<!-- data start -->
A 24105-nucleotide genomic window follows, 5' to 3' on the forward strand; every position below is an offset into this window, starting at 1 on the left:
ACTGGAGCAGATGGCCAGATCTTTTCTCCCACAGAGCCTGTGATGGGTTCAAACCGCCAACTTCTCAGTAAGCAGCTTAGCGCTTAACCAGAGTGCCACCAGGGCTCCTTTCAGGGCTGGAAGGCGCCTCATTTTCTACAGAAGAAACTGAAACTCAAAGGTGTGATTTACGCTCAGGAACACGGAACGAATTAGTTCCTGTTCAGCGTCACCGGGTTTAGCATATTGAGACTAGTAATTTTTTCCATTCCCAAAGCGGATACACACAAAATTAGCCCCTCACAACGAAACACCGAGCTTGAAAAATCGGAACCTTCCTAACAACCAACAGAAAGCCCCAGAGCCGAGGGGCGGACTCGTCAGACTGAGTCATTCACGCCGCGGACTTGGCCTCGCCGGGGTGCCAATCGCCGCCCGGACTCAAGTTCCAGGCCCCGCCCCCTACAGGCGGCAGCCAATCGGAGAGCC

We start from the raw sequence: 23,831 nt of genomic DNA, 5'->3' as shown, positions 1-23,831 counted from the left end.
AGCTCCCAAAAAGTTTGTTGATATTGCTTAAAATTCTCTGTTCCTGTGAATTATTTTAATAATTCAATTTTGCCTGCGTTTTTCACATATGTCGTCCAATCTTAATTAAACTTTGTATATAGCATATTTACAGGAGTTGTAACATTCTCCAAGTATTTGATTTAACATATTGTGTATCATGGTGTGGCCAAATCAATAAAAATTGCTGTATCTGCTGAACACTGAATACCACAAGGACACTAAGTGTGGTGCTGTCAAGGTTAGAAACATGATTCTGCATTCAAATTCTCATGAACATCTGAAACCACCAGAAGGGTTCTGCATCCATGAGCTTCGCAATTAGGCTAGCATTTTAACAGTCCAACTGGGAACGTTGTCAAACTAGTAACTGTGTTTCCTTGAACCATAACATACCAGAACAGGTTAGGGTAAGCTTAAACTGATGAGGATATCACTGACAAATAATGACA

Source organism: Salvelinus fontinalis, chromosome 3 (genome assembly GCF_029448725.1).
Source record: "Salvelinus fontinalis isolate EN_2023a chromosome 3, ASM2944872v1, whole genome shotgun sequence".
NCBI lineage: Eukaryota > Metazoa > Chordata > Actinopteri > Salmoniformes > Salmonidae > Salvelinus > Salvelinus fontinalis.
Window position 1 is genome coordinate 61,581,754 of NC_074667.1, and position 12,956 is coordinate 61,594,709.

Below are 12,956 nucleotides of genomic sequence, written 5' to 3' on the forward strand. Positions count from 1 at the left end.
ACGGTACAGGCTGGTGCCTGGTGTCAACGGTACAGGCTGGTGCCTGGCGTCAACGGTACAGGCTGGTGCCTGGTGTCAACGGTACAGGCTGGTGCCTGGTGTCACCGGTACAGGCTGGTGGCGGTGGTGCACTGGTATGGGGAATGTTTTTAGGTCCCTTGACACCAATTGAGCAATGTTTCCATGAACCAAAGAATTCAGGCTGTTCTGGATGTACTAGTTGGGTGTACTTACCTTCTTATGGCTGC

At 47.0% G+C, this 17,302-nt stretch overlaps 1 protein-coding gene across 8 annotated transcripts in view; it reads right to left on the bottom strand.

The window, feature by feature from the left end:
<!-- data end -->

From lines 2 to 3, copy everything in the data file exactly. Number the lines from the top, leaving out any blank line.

ACTGGAGCAGATGGCCAGATCTTTTCTCCCACAGAGCCTGTGATGGGTTCAAACCGCCAACTTCTCAGTAAGCAGCTTAGCGCTTAACCAGAGTGCCACCAGGGCTCCTTTCAGGGCTGGAAGGCGCCTCATTTTCTACAGAAGAAACTGAAACTCAAAGGTGTGATTTACGCTCAGGAACACGGAACGAATTAGTTCCTGTTCAGCGTCACCGGGTTTAGCATATTGAGACTAGTAATTTTTTCCATTCCCAAAGCGGATACACACAAAATTAGCCCCTCACAACGAAACACCGAGCTTGAAAAATCGGAACCTTCCTAACAACCAACAGAAAGCCCCAGAGCCGAGGGGCGGACTCGTCAGACTGAGTCATTCACGCCGCGGACTTGGCCTCGCCGGGGTGCCAATCGCCGCCCGGACTCAAGTTCCAGGCCCCGCCCCCTACAGGCGGCAGCCAATCGGAGAGCC

We start from the raw sequence: 23,831 nt of genomic DNA, 5'->3' as shown, positions 1-23,831 counted from the left end.